Use correct grammar and punctuation (and of course, spelling) Style doesn't mean squat if your manuscript doesn't flow due to incorrect spelling, grammar and punctuation. There's a reason why the "rules" are there be followed. They work. I thought of this is after making my own contribution to this question.


18

I like Elmore Leonard's 10 rules: Never open a book with weather. Avoid prologues. Never use a verb other than "said" to carry dialogue. Never use an adverb to modify the verb "said”…he admonished gravely. Keep your exclamation points under control. You are allowed no more than two or three per 100,000 words of prose. Never use the words ...


16

Know the end before you begin. Everything has to lead up to the end. The climax is the culmination of everything in the story. By knowing the end, you can include powerful foreshadowing and ensure that you don't go off on useless tangents.


11

As you say, DOIs are becoming dominate in scientific publishing, so it would be useful to have one in that arena. On the other hand ISBN (And it's cousin, the ISSN) are still the main way to identify a publication. There is also a lot of useful things that the ISBN number is used for. Right now you can put an ISBN number into pretty much any bookseller (or ...


9

You must learn to walk before you can run The most important rule is, first to learn to write according to the rules. When you master that, you can break them to get better results. But, like in anything where mastering a topic is hard, breaking the rules without understanding them will get really ugly. For true beauty, following the rules however does ...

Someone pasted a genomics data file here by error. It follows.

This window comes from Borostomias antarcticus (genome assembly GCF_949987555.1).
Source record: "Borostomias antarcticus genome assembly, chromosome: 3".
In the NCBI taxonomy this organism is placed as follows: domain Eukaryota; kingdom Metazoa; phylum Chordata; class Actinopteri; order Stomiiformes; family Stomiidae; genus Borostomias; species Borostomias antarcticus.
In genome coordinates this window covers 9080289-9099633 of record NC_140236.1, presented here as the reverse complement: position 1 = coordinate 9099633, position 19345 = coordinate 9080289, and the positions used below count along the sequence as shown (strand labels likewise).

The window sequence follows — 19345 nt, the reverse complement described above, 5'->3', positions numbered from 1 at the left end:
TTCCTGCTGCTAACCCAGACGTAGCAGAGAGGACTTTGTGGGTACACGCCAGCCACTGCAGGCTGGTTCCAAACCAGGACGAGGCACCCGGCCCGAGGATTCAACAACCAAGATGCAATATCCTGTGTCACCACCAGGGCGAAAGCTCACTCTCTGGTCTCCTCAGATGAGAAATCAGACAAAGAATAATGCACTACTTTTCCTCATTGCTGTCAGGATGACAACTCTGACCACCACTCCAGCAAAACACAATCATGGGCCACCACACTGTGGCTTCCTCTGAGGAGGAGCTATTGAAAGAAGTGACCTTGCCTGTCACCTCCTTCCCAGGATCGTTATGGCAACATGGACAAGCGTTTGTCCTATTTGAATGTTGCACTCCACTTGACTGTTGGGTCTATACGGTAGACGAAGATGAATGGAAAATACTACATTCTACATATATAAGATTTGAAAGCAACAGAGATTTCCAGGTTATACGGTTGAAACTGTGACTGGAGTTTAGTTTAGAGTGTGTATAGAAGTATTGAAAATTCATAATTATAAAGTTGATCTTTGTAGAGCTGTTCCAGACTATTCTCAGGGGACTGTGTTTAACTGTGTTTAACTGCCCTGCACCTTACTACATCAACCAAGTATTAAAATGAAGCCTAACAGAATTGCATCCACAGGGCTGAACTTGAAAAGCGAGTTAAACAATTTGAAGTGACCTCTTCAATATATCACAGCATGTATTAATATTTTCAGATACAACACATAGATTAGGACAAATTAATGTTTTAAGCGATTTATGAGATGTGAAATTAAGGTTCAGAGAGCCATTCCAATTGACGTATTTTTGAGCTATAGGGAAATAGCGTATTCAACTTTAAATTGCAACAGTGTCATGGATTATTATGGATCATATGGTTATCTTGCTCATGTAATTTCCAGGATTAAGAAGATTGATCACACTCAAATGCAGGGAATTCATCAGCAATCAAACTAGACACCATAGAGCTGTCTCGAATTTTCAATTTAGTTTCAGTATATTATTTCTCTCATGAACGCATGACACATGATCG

8

This is what I learned the hard way. The rules are there to support you in getting from A to B and do a decent job regardless of skill level. Following a set of tried and trusted rules allows you as the author room to concentrate on the aspects of a story that you find interesting. Following rules is like a less restrictive form of re-telling an established ...


8

There are almost no rules which have "no exceptions." (Which ones are the "no exceptions" is an exercise left to the student.) Your writing tends to be flowy and lyrical. Tightening it up does add some motion and spark to it. I wouldn't tighten everything, because sometimes you want "flowy and lyrical." I think tightening in general is a good thing, but ...


6

When to break the rules? When you know what you're doing. Breaking the rules "the good way" always serves some purpose. It's never done "just because". Writing is all about eliciting certain moods and feelings in the reader, and the rules prevent jarring, unpleasant surprises, breaking of immersion, and countless other errors that simply take away from the ...


4

"Said" is All You Need to Say My favorite writing teacher, way back in the day, told me--rightly--that it is very rarely necessary to use more than the word "said" when writing dialogue, particularly using adverbs. Almost every time I find myself wanting to use constructions like, "He said excitedly," or the like, I realize I'm better off just saying ...


4

Write in the Active Voice I'm surprised that no one has mentioned active vs. passive voice (for a good discussion, see this Q&A. Like many "rules," there are various reasons to decide otherwise, but in general the active voice is stronger than the passive.


4